East Asian Languages and Cultures | Food and Culture in Postwar Japan
E350 | 1595 | Key


Food not only sustains the body and revives the spirit; it also
provides insight into the culture it feeds.  Using food as the
organizing theme, this course will examine the literature and
culture of postwar Japan in its social transformation from the early
postwar years of hunger and deprivation to the “gourmet boom” of the
present-day culture of affluence and abundance.  Readings in
literature, history, and anthropology will focus on those aspects of
the postwar Japanese experience that have a bearing on food:  the
food shortages that followed its defeat in World War II, how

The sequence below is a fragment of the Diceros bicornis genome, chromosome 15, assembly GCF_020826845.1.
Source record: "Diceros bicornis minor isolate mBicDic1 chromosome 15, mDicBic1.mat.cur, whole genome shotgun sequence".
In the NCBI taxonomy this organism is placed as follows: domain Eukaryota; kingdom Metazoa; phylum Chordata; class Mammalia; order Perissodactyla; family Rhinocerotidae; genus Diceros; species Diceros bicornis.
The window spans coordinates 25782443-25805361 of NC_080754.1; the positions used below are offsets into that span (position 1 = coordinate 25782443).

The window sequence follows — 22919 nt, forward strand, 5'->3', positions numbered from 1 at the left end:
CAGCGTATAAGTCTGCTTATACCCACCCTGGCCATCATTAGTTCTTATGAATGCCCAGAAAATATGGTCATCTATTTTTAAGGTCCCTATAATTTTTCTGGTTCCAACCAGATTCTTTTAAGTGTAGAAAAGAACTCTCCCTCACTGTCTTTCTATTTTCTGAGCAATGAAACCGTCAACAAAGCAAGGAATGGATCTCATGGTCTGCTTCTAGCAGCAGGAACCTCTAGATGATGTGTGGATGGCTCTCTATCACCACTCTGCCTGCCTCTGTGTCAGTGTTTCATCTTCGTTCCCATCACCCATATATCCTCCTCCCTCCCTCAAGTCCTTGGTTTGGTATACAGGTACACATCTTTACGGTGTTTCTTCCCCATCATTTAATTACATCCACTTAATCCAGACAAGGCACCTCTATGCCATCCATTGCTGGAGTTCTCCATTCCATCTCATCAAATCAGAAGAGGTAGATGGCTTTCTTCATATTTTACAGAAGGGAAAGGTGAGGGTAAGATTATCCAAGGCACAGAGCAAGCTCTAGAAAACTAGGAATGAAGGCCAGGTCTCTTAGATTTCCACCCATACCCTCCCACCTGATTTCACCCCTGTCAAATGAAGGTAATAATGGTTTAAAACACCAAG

economic growth impacted the family and its consumption habits, the
role of the Japanese housewife in the home and in society, and the
centrality of rice in the construction of national identity.  We
will also explore the universal theme of “food consumption as sexual
union” by examining how Japanese writers make use of food-related
imagery in their representations of gender, sex, and love.  We will
conclude with a discussion of Japanese food aesthetics and the
popular aestheticization of food in contemporary Japan.

Making primary use of short stories and novels in which issues
related to food are dominant, and supplemented with film, anime,
manga, and TV shows, we will consider how these works expand our
sense of what it means to eat, to desire, and to consume, and how
the metaphor of food as culture can be used to provoke a larger
conversation about social change.  Some adventurous eating will be
required.